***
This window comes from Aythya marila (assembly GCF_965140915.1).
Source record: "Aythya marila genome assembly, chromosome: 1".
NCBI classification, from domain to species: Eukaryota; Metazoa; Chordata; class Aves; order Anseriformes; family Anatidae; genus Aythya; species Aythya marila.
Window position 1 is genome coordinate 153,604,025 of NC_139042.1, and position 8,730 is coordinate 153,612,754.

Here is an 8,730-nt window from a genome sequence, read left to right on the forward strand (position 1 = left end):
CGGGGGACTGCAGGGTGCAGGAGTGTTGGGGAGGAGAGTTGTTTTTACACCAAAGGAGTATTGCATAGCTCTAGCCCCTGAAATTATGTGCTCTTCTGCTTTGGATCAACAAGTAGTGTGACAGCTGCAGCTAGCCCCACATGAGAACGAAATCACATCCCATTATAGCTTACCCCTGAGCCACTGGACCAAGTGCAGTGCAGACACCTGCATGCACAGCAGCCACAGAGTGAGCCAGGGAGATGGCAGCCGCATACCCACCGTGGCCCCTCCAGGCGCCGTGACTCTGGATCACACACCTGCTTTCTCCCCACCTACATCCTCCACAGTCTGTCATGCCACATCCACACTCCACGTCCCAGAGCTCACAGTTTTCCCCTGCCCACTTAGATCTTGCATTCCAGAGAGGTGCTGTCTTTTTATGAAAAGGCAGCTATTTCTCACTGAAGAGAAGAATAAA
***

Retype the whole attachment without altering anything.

This window comes from Aythya marila (assembly GCF_965140915.1).
Source record: "Aythya marila genome assembly, chromosome: 1".
NCBI classification, from domain to species: Eukaryota; Metazoa; Chordata; class Aves; order Anseriformes; family Anatidae; genus Aythya; species Aythya marila.
Window position 1 is genome coordinate 153,604,025 of NC_139042.1, and position 8,730 is coordinate 153,612,754.

Here is an 8,730-nt window from a genome sequence, read left to right on the forward strand (position 1 = left end):
CGGGGGACTGCAGGGTGCAGGAGTGTTGGGGAGGAGAGTTGTTTTTACACCAAAGGAGTATTGCATAGCTCTAGCCCCTGAAATTATGTGCTCTTCTGCTTTGGATCAACAAGTAGTGTGACAGCTGCAGCTAGCCCCACATGAGAACGAAATCACATCCCATTATAGCTTACCCCTGAGCCACTGGACCAAGTGCAGTGCAGACACCTGCATGCACAGCAGCCACAGAGTGAGCCAGGGAGATGGCAGCCGCATACCCACCGTGGCCCCTCCAGGCGCCGTGACTCTGGATCACACACCTGCTTTCTCCCCACCTACATCCTCCACAGTCTGTCATGCCACATCCACACTCCACGTCCCAGAGCTCACAGTTTTCCCCTGCCCACTTAGATCTTGCATTCCAGAGAGGTGCTGTCTTTTTATGAAAAGGCAGCTATTTCTCACTGAAGAGAAGAATAAA